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Evaluation Of Work-based Screening For Early Signs Of Alcohol-related Liver Disease In Hazardous And Harmful Drinkers: The PrevAIL Study

P. Cook, M. Morleo, D. Billington, Kevin Sanderson-Shortt, Colin Jones, M. Gabbay, N. Sheron, M. Bellis, P. Phillips-Howard, I. Gilmore
Published 2015 · Medicine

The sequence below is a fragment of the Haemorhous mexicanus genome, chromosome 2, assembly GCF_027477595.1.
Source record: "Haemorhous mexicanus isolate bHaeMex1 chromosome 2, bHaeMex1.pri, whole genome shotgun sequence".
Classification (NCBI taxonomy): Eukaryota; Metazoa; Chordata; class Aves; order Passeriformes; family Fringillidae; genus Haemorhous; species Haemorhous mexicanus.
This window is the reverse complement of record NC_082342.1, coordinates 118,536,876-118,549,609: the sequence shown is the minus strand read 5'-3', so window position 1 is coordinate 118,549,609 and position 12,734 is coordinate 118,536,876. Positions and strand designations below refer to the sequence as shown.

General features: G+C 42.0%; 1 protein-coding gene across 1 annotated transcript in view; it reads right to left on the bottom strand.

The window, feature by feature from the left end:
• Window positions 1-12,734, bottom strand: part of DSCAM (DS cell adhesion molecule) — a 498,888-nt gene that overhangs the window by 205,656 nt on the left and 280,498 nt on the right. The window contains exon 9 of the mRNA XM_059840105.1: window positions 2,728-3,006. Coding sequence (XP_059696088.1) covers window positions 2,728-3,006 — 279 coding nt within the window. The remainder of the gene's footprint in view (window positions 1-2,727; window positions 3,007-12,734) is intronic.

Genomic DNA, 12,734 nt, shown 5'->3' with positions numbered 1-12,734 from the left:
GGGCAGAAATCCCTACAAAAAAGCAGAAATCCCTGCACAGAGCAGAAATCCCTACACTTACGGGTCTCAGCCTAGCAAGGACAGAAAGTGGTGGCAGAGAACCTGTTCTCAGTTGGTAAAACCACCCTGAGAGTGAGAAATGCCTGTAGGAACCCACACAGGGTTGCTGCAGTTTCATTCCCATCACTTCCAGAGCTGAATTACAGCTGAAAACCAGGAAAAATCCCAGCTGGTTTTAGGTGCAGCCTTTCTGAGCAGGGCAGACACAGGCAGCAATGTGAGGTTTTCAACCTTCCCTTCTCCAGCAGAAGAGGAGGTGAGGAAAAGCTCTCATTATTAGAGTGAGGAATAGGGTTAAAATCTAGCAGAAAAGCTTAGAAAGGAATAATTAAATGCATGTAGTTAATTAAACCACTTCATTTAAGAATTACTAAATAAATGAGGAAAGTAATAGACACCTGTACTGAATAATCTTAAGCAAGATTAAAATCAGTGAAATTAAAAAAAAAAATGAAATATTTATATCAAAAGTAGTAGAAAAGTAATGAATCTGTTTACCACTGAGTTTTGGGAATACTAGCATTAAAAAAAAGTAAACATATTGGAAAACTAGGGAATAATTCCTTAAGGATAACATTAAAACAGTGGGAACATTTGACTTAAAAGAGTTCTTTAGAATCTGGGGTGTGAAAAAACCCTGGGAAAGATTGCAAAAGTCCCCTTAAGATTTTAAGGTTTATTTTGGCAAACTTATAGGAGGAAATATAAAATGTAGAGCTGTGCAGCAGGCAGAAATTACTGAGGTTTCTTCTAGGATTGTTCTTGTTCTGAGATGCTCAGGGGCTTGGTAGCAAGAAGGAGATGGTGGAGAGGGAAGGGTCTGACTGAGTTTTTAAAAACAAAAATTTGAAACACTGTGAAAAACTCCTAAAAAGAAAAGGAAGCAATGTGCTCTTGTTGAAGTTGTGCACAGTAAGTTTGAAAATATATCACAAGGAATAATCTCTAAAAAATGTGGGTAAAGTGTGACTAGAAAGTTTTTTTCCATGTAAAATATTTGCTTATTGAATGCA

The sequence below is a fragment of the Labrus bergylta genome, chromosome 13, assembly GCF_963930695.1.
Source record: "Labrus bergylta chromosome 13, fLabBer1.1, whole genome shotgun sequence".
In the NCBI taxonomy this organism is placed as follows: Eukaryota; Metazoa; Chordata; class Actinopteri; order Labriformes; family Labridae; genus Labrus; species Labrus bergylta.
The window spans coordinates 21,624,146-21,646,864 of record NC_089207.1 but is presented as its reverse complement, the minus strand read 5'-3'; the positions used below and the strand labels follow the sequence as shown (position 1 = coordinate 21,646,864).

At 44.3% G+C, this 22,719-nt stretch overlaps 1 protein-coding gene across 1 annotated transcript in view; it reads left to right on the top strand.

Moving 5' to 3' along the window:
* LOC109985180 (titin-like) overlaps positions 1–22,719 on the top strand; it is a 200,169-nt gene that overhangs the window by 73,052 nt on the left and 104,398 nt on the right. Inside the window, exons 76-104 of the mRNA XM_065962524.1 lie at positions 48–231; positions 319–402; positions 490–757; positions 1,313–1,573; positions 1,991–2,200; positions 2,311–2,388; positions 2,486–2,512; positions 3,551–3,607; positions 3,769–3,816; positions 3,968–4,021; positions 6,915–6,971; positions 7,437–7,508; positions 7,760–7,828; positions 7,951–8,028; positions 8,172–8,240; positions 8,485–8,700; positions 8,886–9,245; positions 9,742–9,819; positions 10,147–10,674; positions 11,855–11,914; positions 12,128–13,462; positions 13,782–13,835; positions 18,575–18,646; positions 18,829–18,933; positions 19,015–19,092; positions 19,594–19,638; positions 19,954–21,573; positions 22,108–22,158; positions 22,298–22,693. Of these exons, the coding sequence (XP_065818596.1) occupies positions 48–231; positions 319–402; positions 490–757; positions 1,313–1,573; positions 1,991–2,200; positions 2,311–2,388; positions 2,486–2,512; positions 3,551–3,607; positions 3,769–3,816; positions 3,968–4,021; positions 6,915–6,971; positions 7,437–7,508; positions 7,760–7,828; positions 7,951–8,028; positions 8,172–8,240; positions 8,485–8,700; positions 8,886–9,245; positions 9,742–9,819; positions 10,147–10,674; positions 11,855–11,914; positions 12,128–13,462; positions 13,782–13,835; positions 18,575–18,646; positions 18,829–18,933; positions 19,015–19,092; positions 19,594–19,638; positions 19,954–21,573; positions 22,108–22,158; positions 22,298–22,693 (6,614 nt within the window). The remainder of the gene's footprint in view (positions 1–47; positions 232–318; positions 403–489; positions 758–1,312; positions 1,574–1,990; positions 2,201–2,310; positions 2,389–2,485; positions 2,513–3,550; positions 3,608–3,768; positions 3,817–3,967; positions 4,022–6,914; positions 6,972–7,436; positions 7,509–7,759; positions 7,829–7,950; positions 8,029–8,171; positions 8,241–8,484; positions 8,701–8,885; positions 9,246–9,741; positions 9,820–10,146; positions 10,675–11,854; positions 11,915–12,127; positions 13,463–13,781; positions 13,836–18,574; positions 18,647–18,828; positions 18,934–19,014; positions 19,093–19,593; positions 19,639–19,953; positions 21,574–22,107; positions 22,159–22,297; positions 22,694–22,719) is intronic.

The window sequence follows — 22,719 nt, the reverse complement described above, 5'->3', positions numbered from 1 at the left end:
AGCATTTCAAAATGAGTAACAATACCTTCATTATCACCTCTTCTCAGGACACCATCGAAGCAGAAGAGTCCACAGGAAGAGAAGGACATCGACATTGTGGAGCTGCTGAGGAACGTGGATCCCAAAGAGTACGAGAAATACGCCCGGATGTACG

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BackgroundThe direct cost of excessive alcohol consumption to health services is substantial but dwarfed by the cost borne by the workplace as a result of lost productivity. The workplace is also a promising setting for health interventions. The Preventing Alcohol Harm in Liverpool and Knowsley (PrevAIL) project aimed to evaluate a mechanism for detecting the prevalence of alcohol related liver disease using fibrosis biomarkers. Secondary aims were to identify the additive effect of obesity as a risk factor for early liver disease; to assess other impacts of alcohol on work, using a cross-sectional survey.MethodsParticipants (aged 36-55y) from 13 workplaces participated (March 2011–April 2012). BMI, waist circumference, blood pressure and self-reported alcohol consumption in the previous week was recorded. Those consuming more than the accepted UK threshold (men: >21 units; female: >14 units alcohol) provided a 20 ml venous blood sample for a biomarker test (Southampton Traffic Light Test) and completed an alcohol questionnaire (incorporating the Severity of Alcohol Dependence Questionnaire).ResultsThe screening mechanism enrolled 363 individuals (52 % women), 39 % of whom drank above the threshold and participated in the liver screen (n = 141, complete data = 124 persons). Workplaces with successful participation were those where employers actively promoted, encouraged and facilitated attendance. Biomarkers detected that 30 % had liver disease (25 %, intermediate; 5 % probable). Liver disease was associated with the frequency of visits to the family physician (P = 0.036) and obesity (P = 0.052).ConclusionsThe workplace is an important setting for addressing alcohol harm, but there are barriers to voluntary screening that need to be addressed. Early detection and support of cases in the community could avert deaths and save health and social costs. Alcohol and obesity should be addressed simultaneously, because of their known multiplicative effect on liver disease risk, and because employers preferred a general health intervention to one that focused solely on alcohol consumption.
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